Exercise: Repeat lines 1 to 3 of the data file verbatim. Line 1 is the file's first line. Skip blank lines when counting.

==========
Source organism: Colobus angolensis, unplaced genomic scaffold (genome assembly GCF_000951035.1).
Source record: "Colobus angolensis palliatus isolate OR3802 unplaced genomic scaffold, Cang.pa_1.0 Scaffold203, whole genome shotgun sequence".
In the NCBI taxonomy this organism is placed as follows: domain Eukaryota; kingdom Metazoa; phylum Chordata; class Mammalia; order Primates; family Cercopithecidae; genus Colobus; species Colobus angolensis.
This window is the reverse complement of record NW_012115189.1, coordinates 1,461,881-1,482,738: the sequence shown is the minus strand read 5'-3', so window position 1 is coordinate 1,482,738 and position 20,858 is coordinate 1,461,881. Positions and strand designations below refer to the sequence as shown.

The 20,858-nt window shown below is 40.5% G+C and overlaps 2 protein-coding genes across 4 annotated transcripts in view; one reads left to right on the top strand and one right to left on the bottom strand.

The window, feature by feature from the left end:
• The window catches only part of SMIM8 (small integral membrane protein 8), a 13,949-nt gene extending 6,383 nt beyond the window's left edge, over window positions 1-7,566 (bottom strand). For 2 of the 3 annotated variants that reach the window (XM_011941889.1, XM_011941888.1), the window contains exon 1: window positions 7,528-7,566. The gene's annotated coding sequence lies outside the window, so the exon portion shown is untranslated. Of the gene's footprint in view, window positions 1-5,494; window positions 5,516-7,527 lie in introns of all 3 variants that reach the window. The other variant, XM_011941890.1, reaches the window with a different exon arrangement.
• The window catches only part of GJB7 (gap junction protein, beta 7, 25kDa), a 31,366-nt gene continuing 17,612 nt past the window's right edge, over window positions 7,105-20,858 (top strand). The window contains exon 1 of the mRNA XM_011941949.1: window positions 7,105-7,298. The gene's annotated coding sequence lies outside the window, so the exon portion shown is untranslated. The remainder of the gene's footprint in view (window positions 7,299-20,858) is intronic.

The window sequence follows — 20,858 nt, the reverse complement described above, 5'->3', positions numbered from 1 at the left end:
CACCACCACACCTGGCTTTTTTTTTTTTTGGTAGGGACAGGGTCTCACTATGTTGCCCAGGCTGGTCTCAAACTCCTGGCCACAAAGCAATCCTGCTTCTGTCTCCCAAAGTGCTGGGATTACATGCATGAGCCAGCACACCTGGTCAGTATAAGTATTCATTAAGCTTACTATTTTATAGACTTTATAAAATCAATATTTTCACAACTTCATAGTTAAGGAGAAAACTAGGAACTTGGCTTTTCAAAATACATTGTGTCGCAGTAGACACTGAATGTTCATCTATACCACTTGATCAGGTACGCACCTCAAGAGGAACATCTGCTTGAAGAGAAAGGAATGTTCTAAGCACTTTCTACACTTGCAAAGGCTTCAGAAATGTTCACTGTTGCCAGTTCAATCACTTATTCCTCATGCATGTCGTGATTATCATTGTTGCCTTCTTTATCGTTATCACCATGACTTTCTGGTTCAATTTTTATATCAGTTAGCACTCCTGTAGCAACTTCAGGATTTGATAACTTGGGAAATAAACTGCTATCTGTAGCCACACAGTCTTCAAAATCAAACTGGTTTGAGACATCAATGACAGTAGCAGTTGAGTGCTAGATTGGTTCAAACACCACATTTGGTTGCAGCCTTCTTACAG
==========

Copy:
Source organism: Colobus angolensis, unplaced genomic scaffold (genome assembly GCF_000951035.1).
Source record: "Colobus angolensis palliatus isolate OR3802 unplaced genomic scaffold, Cang.pa_1.0 Scaffold203, whole genome shotgun sequence".
In the NCBI taxonomy this organism is placed as follows: domain Eukaryota; kingdom Metazoa; phylum Chordata; class Mammalia; order Primates; family Cercopithecidae; genus Colobus; species Colobus angolensis.